Re-Imagining the Role of Buildings
Traditionally, buildings have been the places where we live and work. They take resources to build, energy and water to function, and produce wastewater and garbage during normal operation.
What if, instead of consuming resources and producing waste, buildings produced benefits for our communities and environment?
Re-Imagining the Role of Buildings
Traditionally, buildings have been the places where we live and work. They take resources to build, energy and water to function, and produce wastewater and garbage during normal operation. What if, instead of consuming resources and producing waste, buildings produced benefits for our communities and environment? At the Sierra Business Council, we strive to implement our vision of the triple bottom line: community vitality, economic prosperity and environmental integrity. Buildings are the center of our communities and economy; why not make buildings a part of our environmental restoration efforts as well?
That’s the theory behind the International Living Future Institute’s Living Building Challenge, to design buildings that provide more productive and comfortable places to live and work while at the same time regenerating our environment. A Living Buildings is required to be at a minimum net-zero energy, water, and waste; comprised of nontoxic, sustainably-sourced materials; and be beautiful and inspiring to all. A Living Building is not just an incremental improvement over traditional buildings but a radical shift to a truly sustainable and restorative built environment. Living Buildings have the potential to meet all three parts of SBC’s Triple Bottom Line mission: restoring our natural environment, providing a beautiful and inspiring built environment in our communities, and completely eliminating the costs associated with electricity and fuel use, keeping more money within our local economies.
I had the pleasure of attending the International Living Future Institute’s “Living Future unConference” held in Seattle this past spring. The experience was inspiring and educational. I was able to see first hand the latest building striving for Living Building certification, the Bullitt Center in Seattle’s Capitol Hill neighborhood. The Bullitt Center has been described as the greenest commercial building in the world; a six-story, 50,000 square-foot building that is a beacon of sustainability and innovation. The Bullitt Center shows that true sustainability is possible for all building types.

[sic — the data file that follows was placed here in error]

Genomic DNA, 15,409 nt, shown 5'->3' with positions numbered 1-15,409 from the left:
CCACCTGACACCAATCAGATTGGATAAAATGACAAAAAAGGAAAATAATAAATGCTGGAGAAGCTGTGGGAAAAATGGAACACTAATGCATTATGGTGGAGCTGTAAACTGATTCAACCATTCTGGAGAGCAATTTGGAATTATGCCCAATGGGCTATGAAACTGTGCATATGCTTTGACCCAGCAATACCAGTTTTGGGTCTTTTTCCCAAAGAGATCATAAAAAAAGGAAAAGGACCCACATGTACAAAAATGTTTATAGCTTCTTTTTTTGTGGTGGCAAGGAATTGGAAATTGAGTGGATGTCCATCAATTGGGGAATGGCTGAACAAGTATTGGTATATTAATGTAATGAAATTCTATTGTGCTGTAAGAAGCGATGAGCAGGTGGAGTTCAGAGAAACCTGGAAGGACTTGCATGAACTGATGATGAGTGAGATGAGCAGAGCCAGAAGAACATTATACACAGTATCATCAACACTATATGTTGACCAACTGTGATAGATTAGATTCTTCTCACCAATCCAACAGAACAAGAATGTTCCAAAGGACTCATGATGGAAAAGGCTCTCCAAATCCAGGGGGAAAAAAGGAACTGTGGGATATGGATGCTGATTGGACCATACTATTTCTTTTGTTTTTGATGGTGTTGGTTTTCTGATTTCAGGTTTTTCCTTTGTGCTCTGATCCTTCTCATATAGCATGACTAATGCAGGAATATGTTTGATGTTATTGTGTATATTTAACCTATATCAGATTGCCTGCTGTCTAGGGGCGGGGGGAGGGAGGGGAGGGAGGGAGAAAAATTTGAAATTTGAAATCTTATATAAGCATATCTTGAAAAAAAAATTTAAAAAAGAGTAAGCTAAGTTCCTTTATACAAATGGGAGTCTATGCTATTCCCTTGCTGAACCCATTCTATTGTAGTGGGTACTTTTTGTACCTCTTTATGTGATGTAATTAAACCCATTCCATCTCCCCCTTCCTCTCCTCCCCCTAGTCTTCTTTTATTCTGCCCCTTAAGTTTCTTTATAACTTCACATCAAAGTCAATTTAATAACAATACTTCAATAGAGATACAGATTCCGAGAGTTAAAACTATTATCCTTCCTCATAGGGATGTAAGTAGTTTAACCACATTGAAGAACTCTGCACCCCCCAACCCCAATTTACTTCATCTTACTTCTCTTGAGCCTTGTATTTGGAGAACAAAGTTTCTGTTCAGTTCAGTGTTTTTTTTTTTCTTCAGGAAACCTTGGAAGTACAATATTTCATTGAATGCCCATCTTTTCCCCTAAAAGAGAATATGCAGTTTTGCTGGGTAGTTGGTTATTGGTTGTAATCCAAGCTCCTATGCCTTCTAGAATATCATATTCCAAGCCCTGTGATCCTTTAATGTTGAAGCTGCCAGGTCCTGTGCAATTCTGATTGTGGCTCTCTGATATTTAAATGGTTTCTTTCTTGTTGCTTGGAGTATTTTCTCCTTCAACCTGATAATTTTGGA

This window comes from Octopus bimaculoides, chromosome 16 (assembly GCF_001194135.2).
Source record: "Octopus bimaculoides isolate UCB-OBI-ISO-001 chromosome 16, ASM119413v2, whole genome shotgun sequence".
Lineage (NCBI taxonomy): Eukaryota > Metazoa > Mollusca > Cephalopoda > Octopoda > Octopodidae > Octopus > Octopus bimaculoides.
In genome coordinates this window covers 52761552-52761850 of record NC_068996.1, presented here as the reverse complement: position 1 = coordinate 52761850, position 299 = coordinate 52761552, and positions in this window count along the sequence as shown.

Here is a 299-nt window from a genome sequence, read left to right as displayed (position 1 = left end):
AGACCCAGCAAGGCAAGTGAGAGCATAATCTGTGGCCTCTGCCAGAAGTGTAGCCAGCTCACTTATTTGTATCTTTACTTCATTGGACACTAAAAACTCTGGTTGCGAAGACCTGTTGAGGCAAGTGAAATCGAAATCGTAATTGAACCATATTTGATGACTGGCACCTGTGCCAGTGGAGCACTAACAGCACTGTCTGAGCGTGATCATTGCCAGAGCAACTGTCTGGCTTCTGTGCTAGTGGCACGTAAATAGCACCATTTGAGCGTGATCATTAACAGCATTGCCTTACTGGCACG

While, the Living Building Challenge is a stringent and difficult to obtain standard that requires an extensive, integrated design process, the innovations developed will help to make all buildings more sustainable. Like all green building measures, the true cost savings come from the collaborative design process that treats the building as an integrated system instead of independent pieces, resulting in reduced upfront equipment costs and cost savings throughout the life of the building.
In our region, we have numerous LEED (Leadership in Energy and Environmental Design) Silver, Gold and even Platinum certified buildings including the Tahoe Center for Environmental Sciences, which achieved LEED Platinum in 2007. While LEED is a valuable and rigorous standard, the Living Building Challenge is moving building to the next level – Creating buildings that are truly restorative. It’s important to remember that the projects we build today will be our homes and offices for the next 50 years. Why not have those buildings begin restoring our environment now instead of continuing to produce waste and pollution?
To learn more about the International Living Future Institute and the Living Building Challenge check out their website or consider attending the 2014 Living Future unConference in Portland, Oregon. If you would like more information on the Living Building Challenge or are interested in seeing innovative and restorative buildings in the Sierra you can contact me at email@example.com.